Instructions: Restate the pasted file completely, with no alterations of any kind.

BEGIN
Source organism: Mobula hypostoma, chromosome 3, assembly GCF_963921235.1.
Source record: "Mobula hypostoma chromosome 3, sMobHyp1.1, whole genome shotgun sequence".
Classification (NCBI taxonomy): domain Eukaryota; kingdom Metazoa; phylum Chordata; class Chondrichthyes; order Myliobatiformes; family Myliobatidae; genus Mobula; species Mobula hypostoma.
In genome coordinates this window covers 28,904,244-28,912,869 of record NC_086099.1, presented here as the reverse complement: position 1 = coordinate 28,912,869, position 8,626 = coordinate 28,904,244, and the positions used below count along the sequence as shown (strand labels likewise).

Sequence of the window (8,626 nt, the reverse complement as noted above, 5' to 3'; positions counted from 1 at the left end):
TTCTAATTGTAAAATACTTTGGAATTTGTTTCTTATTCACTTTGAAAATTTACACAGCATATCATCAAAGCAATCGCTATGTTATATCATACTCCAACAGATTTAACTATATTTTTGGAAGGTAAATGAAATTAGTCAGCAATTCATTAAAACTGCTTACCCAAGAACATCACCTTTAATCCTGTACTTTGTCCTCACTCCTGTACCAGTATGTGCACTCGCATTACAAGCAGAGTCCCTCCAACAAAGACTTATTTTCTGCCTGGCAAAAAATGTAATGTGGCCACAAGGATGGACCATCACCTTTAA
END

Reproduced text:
Source organism: Mobula hypostoma, chromosome 3, assembly GCF_963921235.1.
Source record: "Mobula hypostoma chromosome 3, sMobHyp1.1, whole genome shotgun sequence".
Classification (NCBI taxonomy): domain Eukaryota; kingdom Metazoa; phylum Chordata; class Chondrichthyes; order Myliobatiformes; family Myliobatidae; genus Mobula; species Mobula hypostoma.
In genome coordinates this window covers 28,904,244-28,912,869 of record NC_086099.1, presented here as the reverse complement: position 1 = coordinate 28,912,869, position 8,626 = coordinate 28,904,244, and the positions used below count along the sequence as shown (strand labels likewise).

Sequence of the window (8,626 nt, the reverse complement as noted above, 5' to 3'; positions counted from 1 at the left end):
TTCTAATTGTAAAATACTTTGGAATTTGTTTCTTATTCACTTTGAAAATTTACACAGCATATCATCAAAGCAATCGCTATGTTATATCATACTCCAACAGATTTAACTATATTTTTGGAAGGTAAATGAAATTAGTCAGCAATTCATTAAAACTGCTTACCCAAGAACATCACCTTTAATCCTGTACTTTGTCCTCACTCCTGTACCAGTATGTGCACTCGCATTACAAGCAGAGTCCCTCCAACAAAGACTTATTTTCTGCCTGGCAAAAAATGTAATGTGGCCACAAGGATGGACCATCACCTTTAA